a $15 minimum wage, but said workers who make more than that at Gundersen Medical Center
would only get a 1% raise each year. They have offered Tri-state Ambulance workers a 3% increase
each year, but employees would still be falling behind because that does not keep up with the cost of
living. Workers point out that, according to an MIT study, a living wage for a single parent of one
child is $29.37 per hour in La Crosse County.

“In environmental services, we are crucial for infection control, because we sanitize and clean the
patient rooms and entire hospital, but we are severely understaffed and it’s very difficult to do our
jobs properly,” said Veronica Craig, who has been an environmental assistant at Gundersen Medical
Center for 17 years. “The workload is nearly impossible to complete each shift, they’re working us to
the bone, and management doesn’t listen to us when we consistently raise our urgent concerns. I
have around 24 patient rooms to clean in just one shift--some of which have patients who tested
positive for COVID--plus the staff and visitor restrooms, nurses’ station and storage rooms. There
used to be two staff people for this workload but now it’s just me. On top of the exhausting workload,
it’s been very scary during the pandemic, because my husband has diabetes and is at high risk, so
I’ve been deeply worried about bringing the virus home to him. Meanwhile Gundersen is making
millions in profits, but workers are living paycheck to paycheck. Low wages, overwhelming
assignments and disrespect from management have caused so many of my coworkers to leave. The
way Gundersen executives are treating us feels cruel and inhumane, like they don’t see the frontline
workers as human beings.”

Gundersen is extremely financially healthy, and has more than enough resources to invest in the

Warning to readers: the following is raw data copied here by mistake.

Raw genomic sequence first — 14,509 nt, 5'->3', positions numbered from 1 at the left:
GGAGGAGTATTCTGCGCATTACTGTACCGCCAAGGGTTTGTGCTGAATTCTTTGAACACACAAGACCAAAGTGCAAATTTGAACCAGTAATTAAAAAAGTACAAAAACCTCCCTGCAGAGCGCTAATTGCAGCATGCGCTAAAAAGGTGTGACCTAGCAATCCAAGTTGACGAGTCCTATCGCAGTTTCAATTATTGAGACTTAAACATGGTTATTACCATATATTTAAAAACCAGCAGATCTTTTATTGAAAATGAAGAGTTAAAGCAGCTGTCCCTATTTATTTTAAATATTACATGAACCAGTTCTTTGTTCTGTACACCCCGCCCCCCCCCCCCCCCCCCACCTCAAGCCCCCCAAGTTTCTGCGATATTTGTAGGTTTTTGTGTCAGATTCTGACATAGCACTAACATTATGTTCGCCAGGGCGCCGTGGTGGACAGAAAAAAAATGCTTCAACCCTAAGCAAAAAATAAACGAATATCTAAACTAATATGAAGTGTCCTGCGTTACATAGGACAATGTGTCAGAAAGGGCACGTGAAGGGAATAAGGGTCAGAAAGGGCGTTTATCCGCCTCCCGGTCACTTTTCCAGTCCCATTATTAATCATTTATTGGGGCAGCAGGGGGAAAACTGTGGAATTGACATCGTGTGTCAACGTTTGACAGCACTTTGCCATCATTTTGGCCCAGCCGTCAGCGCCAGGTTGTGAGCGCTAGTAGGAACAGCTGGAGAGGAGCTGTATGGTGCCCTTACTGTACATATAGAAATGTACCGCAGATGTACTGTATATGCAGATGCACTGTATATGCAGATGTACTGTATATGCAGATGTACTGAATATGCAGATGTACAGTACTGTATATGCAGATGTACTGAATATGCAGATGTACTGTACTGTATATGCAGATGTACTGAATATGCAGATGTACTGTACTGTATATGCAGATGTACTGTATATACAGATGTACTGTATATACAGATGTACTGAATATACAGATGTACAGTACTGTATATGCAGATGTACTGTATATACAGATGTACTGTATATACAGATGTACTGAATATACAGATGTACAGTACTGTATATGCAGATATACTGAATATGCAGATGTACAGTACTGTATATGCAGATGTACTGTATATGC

workforce to improve recruitment and retention of staff. The medical center had over $216 million in
profits in 2019, the last full year that IRS data is available, and Gundersen Health System overall
had more than $314 million in cash on hand last year. Gundersen Medical Center and Clinic
together received over $54 million in taxpayer bailouts during the pandemic.

Workers say that unjust compensation is morally wrong, and goes against Gundersen Health
System’s stated values of enhancing “the health and well-being of our communities, while enriching
every life we touch, including patients, families, and staff.” Unfair wages also go against Wisconsin
values, and the values that America aspires to, which hold that if you work hard and contribute
positively to society, you should be able to provide a life of dignity and a better future for yourself and
your family.

As a taxpayer supported “non-profit,” and one of the largest employers in the county, Gundersen has
a moral responsibility to be a leader and set high standards for how staff are treated. Elected
officials, community supporters and Gundersen workers have vowed to dramatically ramp up their
efforts to hold executives accountable so they respect and invest in staff, and the La Crosse
community can receive the safest, highest quality care.


SEIU Healthcare Wisconsin is the state’s largest and fastest-growing healthcare workers union, and their
mission is to win quality care and good jobs for all. They represent thousands of hospital, nursing home, home care, and social service workers.